Review of Optometry


Coping with Contact Lens Discomfort

Lens material and solution choices are part of the equation, but there is more to be considered. Here’s how TFOS DEWS II can help.
By Lyndon Jones, PhD


A Deeper Look at DEWS II
How is this revolutionary report from TFOS improving practice? Follow the links below to find out:

The Global Burden of Dry Eye

Making the Diagnosis with TFOS DEWS II

The Tear Film: More Complex Than You May Realize

Look Out for Iatrogenic Dry Eye

Over the last two decades, a substantial number of new contact lens (CL) materials and lens care solutions have come onto the market. Despite these advancements, symptoms of discomfort and dryness persist in lens wearers, particularly at the end of the day. Studies estimate that 50% of all lens wearers continue to complain of dryness and discomfort at the end of the day, and 25% to 30% of all wearers will cease lens wear at some point, either temporarily or permanently.1-4

To address the issue of contact lens discomfort (CLD), in 2013 the Tear Film and Ocular Surface Society (TFOS) published a series of papers to better understand CLD and determine factors that may help alleviate its negative effects. Among the topics discussed in the report is the impact of CL materials, care systems and design on CLD.5 For most practitioners, addressing lens material and solution choices for CLD patients may seem like an obvious way to help. Many studies show this can be beneficial and provide a solution to the associated discomfort and, in many cases, reduced wearing time. However, to effectively manage CLD, there is another factor that must always be considered—the patient.6,7 It is important to remember that even the best material-solution combination will not work well if the patient’s ocular surface is compromised.

Here is an example of solution-induced corneal staining. This can be reduced by pre-application of a CMC-based artificial lubricant.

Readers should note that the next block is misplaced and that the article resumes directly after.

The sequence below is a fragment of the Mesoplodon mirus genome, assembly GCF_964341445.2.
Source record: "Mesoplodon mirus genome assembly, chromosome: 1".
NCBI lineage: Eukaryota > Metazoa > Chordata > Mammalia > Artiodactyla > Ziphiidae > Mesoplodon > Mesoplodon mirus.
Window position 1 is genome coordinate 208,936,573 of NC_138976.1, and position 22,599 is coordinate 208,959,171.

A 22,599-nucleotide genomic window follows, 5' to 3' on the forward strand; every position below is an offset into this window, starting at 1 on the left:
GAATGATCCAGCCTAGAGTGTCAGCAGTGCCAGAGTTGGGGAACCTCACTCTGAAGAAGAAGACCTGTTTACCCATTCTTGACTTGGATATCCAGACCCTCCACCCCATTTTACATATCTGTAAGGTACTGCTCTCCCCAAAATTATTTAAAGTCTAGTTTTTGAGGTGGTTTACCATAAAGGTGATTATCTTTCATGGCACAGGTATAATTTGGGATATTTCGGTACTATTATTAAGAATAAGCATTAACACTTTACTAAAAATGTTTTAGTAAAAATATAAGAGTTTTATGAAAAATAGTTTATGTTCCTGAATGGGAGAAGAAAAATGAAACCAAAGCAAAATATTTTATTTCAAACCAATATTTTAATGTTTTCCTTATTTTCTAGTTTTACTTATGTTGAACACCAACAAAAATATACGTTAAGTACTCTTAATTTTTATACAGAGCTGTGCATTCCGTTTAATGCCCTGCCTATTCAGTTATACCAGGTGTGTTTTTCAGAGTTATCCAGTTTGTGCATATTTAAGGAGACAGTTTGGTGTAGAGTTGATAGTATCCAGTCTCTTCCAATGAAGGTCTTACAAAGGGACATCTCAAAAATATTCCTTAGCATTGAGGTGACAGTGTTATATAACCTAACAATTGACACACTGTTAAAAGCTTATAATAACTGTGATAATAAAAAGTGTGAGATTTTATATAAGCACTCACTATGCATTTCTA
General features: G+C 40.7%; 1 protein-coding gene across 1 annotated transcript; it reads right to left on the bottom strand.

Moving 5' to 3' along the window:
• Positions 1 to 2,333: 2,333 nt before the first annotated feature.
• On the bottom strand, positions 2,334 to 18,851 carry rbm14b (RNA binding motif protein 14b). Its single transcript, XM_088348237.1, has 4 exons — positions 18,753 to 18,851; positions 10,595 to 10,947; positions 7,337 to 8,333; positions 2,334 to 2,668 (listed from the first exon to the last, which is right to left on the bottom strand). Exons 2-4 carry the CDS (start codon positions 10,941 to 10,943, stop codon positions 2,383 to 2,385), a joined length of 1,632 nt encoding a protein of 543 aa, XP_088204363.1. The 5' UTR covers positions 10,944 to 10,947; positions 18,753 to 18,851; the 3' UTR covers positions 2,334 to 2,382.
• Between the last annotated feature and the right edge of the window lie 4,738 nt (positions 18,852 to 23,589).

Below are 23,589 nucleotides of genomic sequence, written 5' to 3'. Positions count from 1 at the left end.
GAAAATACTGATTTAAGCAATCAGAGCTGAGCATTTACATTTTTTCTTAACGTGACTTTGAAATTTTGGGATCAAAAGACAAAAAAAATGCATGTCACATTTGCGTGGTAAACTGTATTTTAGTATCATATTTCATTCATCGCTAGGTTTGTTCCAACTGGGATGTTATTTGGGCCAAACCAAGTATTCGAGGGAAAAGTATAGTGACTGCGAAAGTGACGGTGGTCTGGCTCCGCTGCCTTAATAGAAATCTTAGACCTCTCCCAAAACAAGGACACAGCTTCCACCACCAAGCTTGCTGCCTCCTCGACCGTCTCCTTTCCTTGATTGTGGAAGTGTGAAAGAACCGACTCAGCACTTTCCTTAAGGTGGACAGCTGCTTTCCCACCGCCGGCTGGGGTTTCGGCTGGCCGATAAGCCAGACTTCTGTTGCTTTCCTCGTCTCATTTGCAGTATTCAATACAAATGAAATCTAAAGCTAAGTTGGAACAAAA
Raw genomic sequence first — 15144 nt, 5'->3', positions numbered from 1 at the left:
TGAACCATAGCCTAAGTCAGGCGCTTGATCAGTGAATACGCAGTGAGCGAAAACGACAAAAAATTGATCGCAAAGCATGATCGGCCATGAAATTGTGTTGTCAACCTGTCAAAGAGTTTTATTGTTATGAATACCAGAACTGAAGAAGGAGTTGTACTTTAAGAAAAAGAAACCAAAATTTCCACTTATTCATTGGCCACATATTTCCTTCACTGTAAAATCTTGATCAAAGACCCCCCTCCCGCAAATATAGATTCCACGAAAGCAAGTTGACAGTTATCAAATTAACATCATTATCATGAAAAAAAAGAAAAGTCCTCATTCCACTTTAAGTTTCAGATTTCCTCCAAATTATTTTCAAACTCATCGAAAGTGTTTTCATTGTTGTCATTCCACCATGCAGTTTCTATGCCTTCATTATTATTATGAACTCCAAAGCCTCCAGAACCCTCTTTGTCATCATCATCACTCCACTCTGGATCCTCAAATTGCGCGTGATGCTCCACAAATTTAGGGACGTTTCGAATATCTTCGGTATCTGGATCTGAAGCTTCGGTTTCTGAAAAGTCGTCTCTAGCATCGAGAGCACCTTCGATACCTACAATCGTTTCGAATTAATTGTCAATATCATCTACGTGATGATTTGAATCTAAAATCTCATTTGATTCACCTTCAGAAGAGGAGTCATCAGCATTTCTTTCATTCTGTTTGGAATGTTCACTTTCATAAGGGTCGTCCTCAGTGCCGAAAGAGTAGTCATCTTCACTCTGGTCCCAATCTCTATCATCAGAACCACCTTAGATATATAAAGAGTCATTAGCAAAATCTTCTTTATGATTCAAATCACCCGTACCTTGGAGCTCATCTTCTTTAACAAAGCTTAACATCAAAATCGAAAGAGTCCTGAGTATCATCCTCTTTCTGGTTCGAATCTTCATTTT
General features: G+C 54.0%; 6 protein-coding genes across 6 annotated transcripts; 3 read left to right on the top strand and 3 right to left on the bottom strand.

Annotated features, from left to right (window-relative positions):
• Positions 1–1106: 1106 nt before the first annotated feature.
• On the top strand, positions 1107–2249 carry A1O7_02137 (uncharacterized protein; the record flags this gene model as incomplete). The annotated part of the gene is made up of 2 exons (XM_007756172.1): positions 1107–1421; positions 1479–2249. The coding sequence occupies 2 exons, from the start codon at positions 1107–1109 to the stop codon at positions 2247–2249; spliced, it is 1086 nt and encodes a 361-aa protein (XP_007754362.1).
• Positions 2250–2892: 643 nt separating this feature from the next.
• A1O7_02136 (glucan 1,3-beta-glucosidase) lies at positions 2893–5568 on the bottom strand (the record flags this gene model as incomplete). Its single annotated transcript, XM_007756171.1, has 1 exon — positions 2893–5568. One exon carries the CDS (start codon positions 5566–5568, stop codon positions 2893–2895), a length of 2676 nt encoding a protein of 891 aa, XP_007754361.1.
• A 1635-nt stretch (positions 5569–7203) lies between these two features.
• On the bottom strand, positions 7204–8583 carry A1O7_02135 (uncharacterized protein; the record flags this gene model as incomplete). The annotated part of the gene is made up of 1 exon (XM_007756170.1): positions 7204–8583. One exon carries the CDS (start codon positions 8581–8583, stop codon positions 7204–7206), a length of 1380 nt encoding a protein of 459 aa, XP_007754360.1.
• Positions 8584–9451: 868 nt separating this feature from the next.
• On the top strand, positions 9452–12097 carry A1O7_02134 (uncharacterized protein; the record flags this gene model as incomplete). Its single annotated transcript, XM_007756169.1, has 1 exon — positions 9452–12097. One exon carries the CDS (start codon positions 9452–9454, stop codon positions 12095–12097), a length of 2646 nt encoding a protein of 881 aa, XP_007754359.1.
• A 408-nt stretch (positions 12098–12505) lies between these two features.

Here is an example of solution-induced corneal staining. This can be reduced by pre-application of a CMC-based artificial lubricant.

Some potential patient and ocular surface factors associated with CLD include: female sex, younger age, poor tear film quality and quantity, seasonal allergies, systemic medications such as oral contraceptives and isotretinoin, diet, hydration, alcohol use, smoking, compliance with lens replacement and care systems and bulbar conjunctival and corneal staining.4,6,7

Last summer, TFOS introduced their second Dry Eye Workshop (DEWS II) report. While the report discusses dry eye disease (DED) in non-contact lens wearers, its management and therapy section can help practitioners better manage CL patients who remain symptomatic despite lens material and care system optimization.5 

Here are some key takeaways from DEWS II that can guide our CLD management in clinical practice, as well as some evidence-based pearls not included in DEWS II.

Ocular Lubricants
CL wear rapidly destabilizes the  already thin tear film. A typical CL is around 100µm thick, while the average tear film is 5µm to 7µm thick. As such, contact lens wear causes a rapid tear film break-up that typically occurs after six to seven seconds, at best, over the lens. In symptomatic CL wearers, the break-up is often even more rapid.8,9 

The DEWS II management and therapy report covers many different formulations of ocular lubricants.5 While many are not indicated for use with CLs in situ, they can be used pre- and post-lens insertion to improve the ocular surface and enhance the tear film.10 

In another study, use of a microemulsion of mineral oil and a polar phospholipid surfactant as a CL rewetting agent over the lens resulted in improved comfort, reduced corneal staining and reduced lid wiper epitheliopathy.11 The pre-application of a lubricant containing carboxymethylcellulose (CMC) can reduce solution-induced corneal staining, and a CMC-based lubricant can improve the initial comfort of a daily disposable CL compared with application directly from the blister-pack.12,13 Thus, it appears that the concomitant use of lubricants (typically instilled pre-lens insertion and post-lens removal) can be beneficial in managing various complications associated with CL wear.

One key point to remember when applying topical drops with contact lenses is that the latter take up any preservatives, so any drops containing benzalkonium chloride should be avoided.14 Drops that are preserved with newer, high molecular weight preservatives and oxidative preservatives are safe to use with soft lenses, and if concerns arise, using the drops with daily disposable lenses will limit lens uptake and release. 

Demodex blepharitis in a rigid gas permeable contact lens wearer suffering from long-term discomfort.

Punctal Occlusion
This therapeutic approach, particularly in conjunction with other therapies, is valuable in the management of DED in non-lens wearers.5 However, relatively few studies investigate the impact of punctal occlusion on CLD and in those few studies, the data is somewhat equivocal, suggesting that there may be better options to improve CLD than plugging the puncta.15-17 

Lid Hygiene